Cats are keen self-groomers. In fact, they spend one third of their waking hours grooming themselves. However it’s important that you help to clean and bathe your cat to reduce hairballs, promote a healthy coat, and to bond with your pet.
Your cat’s self-grooming ritual
Each cat will have their own particular grooming ritual and this does more for them than simply keeping them clean. Self-grooming is a soothing ritual for cats that helps them relax. That barbed tongue of theirs is adept at removing dead skin and loose hair. It may also help to spread their natural oils over their coat, which gives cats that natural lustre and healthy look.
Amazingly, your cat’s tongue is able to remove the scent of food from their whiskers, which is a legacy from their ancestors as it helped them stay safe from predators. This is one of the reasons why cats don’t really have much odour – definitely not as much as dogs. Cats only tend to have a scent to them if they are unwell.
Cats’ tongues also help to remove fleas from their coat but this alone is not enough to protect them from the parasites in your area. Speak to your local Petbarn team member to find the right products to protect your cat from fleas, ticks and worms.
Cleaning your cat at home
The best time to groom your cat is when they are in a relaxed mood, for example after a nap. Introduce them to grooming when they are a kitten, and always be soothing and gentle throughout so that they enjoy this process.
How to brush your cat
Even though cats are skilled self-groomers, they still need your help to keep their coat in the best condition so it’s important that you devote some time each day to grooming them with dedicated cat brushes and combs. Begin with long, gentle strokes down your cat’s back to get them comfortable, and then move onto their legs, head and tummy.
For short-haired cats, a simple groom with a slicker brush or bristle brush to spread their coat’s natural oils and enhance the shine will be enough. Medium and long-haired breeds should receive a little more attention in the grooming department, so start with a moulting comb or pin brush to remove tangles before switching to a finishing brush.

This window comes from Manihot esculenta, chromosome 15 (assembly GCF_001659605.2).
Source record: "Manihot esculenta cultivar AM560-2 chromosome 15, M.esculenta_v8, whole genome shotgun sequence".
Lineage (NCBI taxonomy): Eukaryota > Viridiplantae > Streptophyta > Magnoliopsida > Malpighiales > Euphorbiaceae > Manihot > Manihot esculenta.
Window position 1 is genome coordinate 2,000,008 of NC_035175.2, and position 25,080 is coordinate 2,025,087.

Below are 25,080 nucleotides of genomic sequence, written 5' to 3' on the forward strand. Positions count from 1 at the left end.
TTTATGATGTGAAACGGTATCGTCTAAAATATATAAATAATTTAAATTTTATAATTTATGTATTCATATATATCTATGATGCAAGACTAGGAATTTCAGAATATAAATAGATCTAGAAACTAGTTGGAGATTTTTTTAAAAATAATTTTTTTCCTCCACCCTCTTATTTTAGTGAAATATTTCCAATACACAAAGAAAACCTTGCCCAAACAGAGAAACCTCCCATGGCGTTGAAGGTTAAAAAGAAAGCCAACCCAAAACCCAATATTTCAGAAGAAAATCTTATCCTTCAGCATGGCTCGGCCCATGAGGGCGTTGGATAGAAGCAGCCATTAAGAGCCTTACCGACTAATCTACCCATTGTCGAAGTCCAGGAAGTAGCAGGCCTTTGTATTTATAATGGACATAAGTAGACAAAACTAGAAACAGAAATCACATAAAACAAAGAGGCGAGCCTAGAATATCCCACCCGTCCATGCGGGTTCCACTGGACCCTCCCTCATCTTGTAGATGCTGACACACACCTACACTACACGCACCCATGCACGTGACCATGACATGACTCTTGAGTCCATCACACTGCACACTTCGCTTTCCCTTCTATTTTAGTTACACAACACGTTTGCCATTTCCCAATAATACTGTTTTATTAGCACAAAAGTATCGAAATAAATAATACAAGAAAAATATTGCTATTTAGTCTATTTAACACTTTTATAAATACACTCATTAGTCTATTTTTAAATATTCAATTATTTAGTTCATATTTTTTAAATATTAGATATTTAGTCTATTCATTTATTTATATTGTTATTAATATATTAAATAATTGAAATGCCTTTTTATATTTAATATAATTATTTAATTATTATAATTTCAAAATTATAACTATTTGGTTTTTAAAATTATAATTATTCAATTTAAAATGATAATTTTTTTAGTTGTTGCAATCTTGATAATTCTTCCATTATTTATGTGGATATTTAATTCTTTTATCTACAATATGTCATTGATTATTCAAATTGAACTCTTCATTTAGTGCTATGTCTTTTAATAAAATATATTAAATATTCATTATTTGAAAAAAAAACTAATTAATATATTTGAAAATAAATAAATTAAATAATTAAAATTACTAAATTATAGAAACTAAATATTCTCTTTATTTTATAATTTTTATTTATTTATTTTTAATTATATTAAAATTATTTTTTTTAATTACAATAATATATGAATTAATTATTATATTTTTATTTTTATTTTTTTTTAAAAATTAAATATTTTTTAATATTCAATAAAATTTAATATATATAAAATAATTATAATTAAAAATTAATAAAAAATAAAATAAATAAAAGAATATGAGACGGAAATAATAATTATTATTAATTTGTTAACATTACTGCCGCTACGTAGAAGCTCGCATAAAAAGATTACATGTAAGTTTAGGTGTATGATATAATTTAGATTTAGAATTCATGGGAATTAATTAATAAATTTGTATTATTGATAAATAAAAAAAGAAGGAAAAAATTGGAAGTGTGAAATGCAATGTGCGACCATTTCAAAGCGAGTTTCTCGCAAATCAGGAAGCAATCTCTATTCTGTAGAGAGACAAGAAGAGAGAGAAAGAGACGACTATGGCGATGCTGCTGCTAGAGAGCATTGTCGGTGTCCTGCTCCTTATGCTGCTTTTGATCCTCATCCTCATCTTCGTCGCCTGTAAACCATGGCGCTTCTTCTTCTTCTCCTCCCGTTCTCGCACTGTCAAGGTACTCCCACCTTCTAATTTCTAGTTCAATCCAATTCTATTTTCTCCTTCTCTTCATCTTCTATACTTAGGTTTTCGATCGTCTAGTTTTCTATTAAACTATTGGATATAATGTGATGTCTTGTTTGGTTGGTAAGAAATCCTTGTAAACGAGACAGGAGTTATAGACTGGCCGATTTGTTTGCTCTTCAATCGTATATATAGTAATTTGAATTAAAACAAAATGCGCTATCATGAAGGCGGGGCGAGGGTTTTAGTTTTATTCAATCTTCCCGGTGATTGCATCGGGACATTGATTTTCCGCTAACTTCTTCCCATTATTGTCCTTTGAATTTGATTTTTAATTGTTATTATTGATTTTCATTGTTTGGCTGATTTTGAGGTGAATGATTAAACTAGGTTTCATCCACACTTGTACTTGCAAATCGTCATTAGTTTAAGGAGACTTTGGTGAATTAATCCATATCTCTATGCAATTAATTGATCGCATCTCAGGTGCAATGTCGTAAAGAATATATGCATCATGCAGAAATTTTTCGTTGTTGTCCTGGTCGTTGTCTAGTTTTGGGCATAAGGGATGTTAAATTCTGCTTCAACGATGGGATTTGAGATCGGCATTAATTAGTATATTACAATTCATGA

The aim is to comb away any loose hair to avoid the likelihood of hairballs, and to prevent matting. Your daily grooming ritual is also a great opportunity for you to monitor your cat’s health by inspecting their skin for ticks, lumps, wounds or other skin concerns. If your cat’s fur is excessively matted, it’s best to take them into local Greencross Vets clinic where professionals can remove the mats and help you clean delicate areas of your cat such as their eyes, ears and mouth.
How to bathe your cat
It’s rare that your cat will need a full bath, but their curious natures can get them into sticky situations every once in a while. By helping your cat become accustomed to baths when they’re young, they will be more comfortable with the process if the need arises.
If your cat only has a small stain on their fur, you can do a spot clean with grooming wipes, which is less stressful on your cat than a full bath. A great option is waterless shampoo, which removes dirt and deodorises your pet. After brushing your cat, simply massage the dry shampoo into their fur, give the absorbent ingredients time to set, and then comb it out.
To make bathing your cat as pleasant as possible, make sure that you fill a bath warm water and provide a non-slip mat for your cat to stand on. Always use a specific cat shampoo to lather over their whole body, taking care to avoid getting the shampoo in your cat’s eyes. Rinse thoroughly without wetting your cat’s eyes and inside their ears, and then gently dry your cat with a towel. Reassure your cat through each step of their bath and be sure to reward their good behaviour with a healthy treat.
Make sure to check their ears
It’s not usually necessary to clean your cat’s ears but you should regularly check their ears to look for signs of infection for example bad odours, increased scratching of the ear, dark debris around the ear and excessive ear wax. If your cat displays any of these symptoms you should take them to your local Greencross Vets for a check up.
Regularly trim their nails
Regularly trim your cat’s nails to prevent them from becoming overgrown, and to protect your furniture. Read our article to learn how to cut your cat’s nails, or bring them in to your local Greencross Vets clinic and have a professional take care of this for you.
Brushing your cat every day is a great way to bond with your pet and encourage a healthy skin and coat. Visit your local Petbarn to chat with our team members about advice on cat grooming and other tips on how to bathe and clean your cat.